Cultural Relativism is the doctrine that the moral rightness and wrongness of actions are relative to a culture. Our moral principles describe social conventions and must be based on the norms of our society. In our rapidly changing world a convergence of various cultures is an increasing trend bringing together people of diverse beliefs and moral values. The interaction of these different belief systems allows for one to question what is morally "right" and what is morally "wrong". Cultural relativism is a highly controversial concept as the main conclusion drawn is that there is no objective "truth" which many ethicists believe can threaten the discipline of ethics. .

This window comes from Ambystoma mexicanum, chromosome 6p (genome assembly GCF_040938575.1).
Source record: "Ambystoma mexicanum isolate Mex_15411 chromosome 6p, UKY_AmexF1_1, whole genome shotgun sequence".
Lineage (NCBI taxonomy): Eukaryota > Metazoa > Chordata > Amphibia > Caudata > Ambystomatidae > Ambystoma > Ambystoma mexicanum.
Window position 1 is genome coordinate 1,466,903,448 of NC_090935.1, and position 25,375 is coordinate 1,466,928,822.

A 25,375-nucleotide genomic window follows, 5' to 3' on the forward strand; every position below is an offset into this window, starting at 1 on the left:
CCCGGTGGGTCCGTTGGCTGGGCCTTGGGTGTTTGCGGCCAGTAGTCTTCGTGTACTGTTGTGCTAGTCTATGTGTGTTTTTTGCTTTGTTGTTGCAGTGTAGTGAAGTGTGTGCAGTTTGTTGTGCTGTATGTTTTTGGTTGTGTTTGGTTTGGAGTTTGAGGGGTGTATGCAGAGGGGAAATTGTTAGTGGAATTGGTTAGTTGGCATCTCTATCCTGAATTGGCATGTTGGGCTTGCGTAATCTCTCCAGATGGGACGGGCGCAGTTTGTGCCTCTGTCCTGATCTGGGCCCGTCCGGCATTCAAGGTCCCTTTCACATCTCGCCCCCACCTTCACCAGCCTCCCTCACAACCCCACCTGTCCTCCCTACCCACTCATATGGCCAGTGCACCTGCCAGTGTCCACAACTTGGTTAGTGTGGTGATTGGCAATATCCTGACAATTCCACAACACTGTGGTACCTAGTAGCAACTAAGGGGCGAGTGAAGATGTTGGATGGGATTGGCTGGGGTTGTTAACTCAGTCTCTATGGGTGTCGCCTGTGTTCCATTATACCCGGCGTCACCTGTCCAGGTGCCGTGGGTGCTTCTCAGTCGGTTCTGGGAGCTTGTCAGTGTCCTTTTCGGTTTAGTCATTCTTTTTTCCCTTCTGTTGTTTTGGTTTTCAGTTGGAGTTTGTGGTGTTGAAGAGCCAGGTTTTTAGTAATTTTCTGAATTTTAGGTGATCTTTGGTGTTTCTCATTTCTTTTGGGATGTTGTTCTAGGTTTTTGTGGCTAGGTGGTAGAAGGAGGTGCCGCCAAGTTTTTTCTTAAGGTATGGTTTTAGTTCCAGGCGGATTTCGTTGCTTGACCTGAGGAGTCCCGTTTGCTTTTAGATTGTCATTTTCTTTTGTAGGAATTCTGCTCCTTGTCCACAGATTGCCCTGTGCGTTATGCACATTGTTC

Cultural relativism holds two main arguments for the diversity of moral beliefs. The diversity thesis states that different cultures have different moral codes. Adultery, for example, is accepted in a society that approves of it, but is morally abhorrent in one that disapproves of it. The dependency thesis states that moral beliefs are the product of culture, and the validity of moral principles is a product of different lifestyles. The "best explanation" of actual moral diversity is that moral beliefs are the product of different ways of life (lecture, 15 moral relativism). The conclusion drawn from these two theses is that there is no objective "truth" in morality. Proposed laws of cultural relativism argue for example, that human rights as understood in the West are not necessarily applicable to the third world or the non-Western societies on the grounds that their philosophical basis is different and perhaps opposite. African societies, for example, are not based on individualism while Western conceptions of human rights are based on the autonomous individual. Western societies emphasize the role of the individual's political and civil rights whereas African and non-Western societies put more emphasis on the role of the community.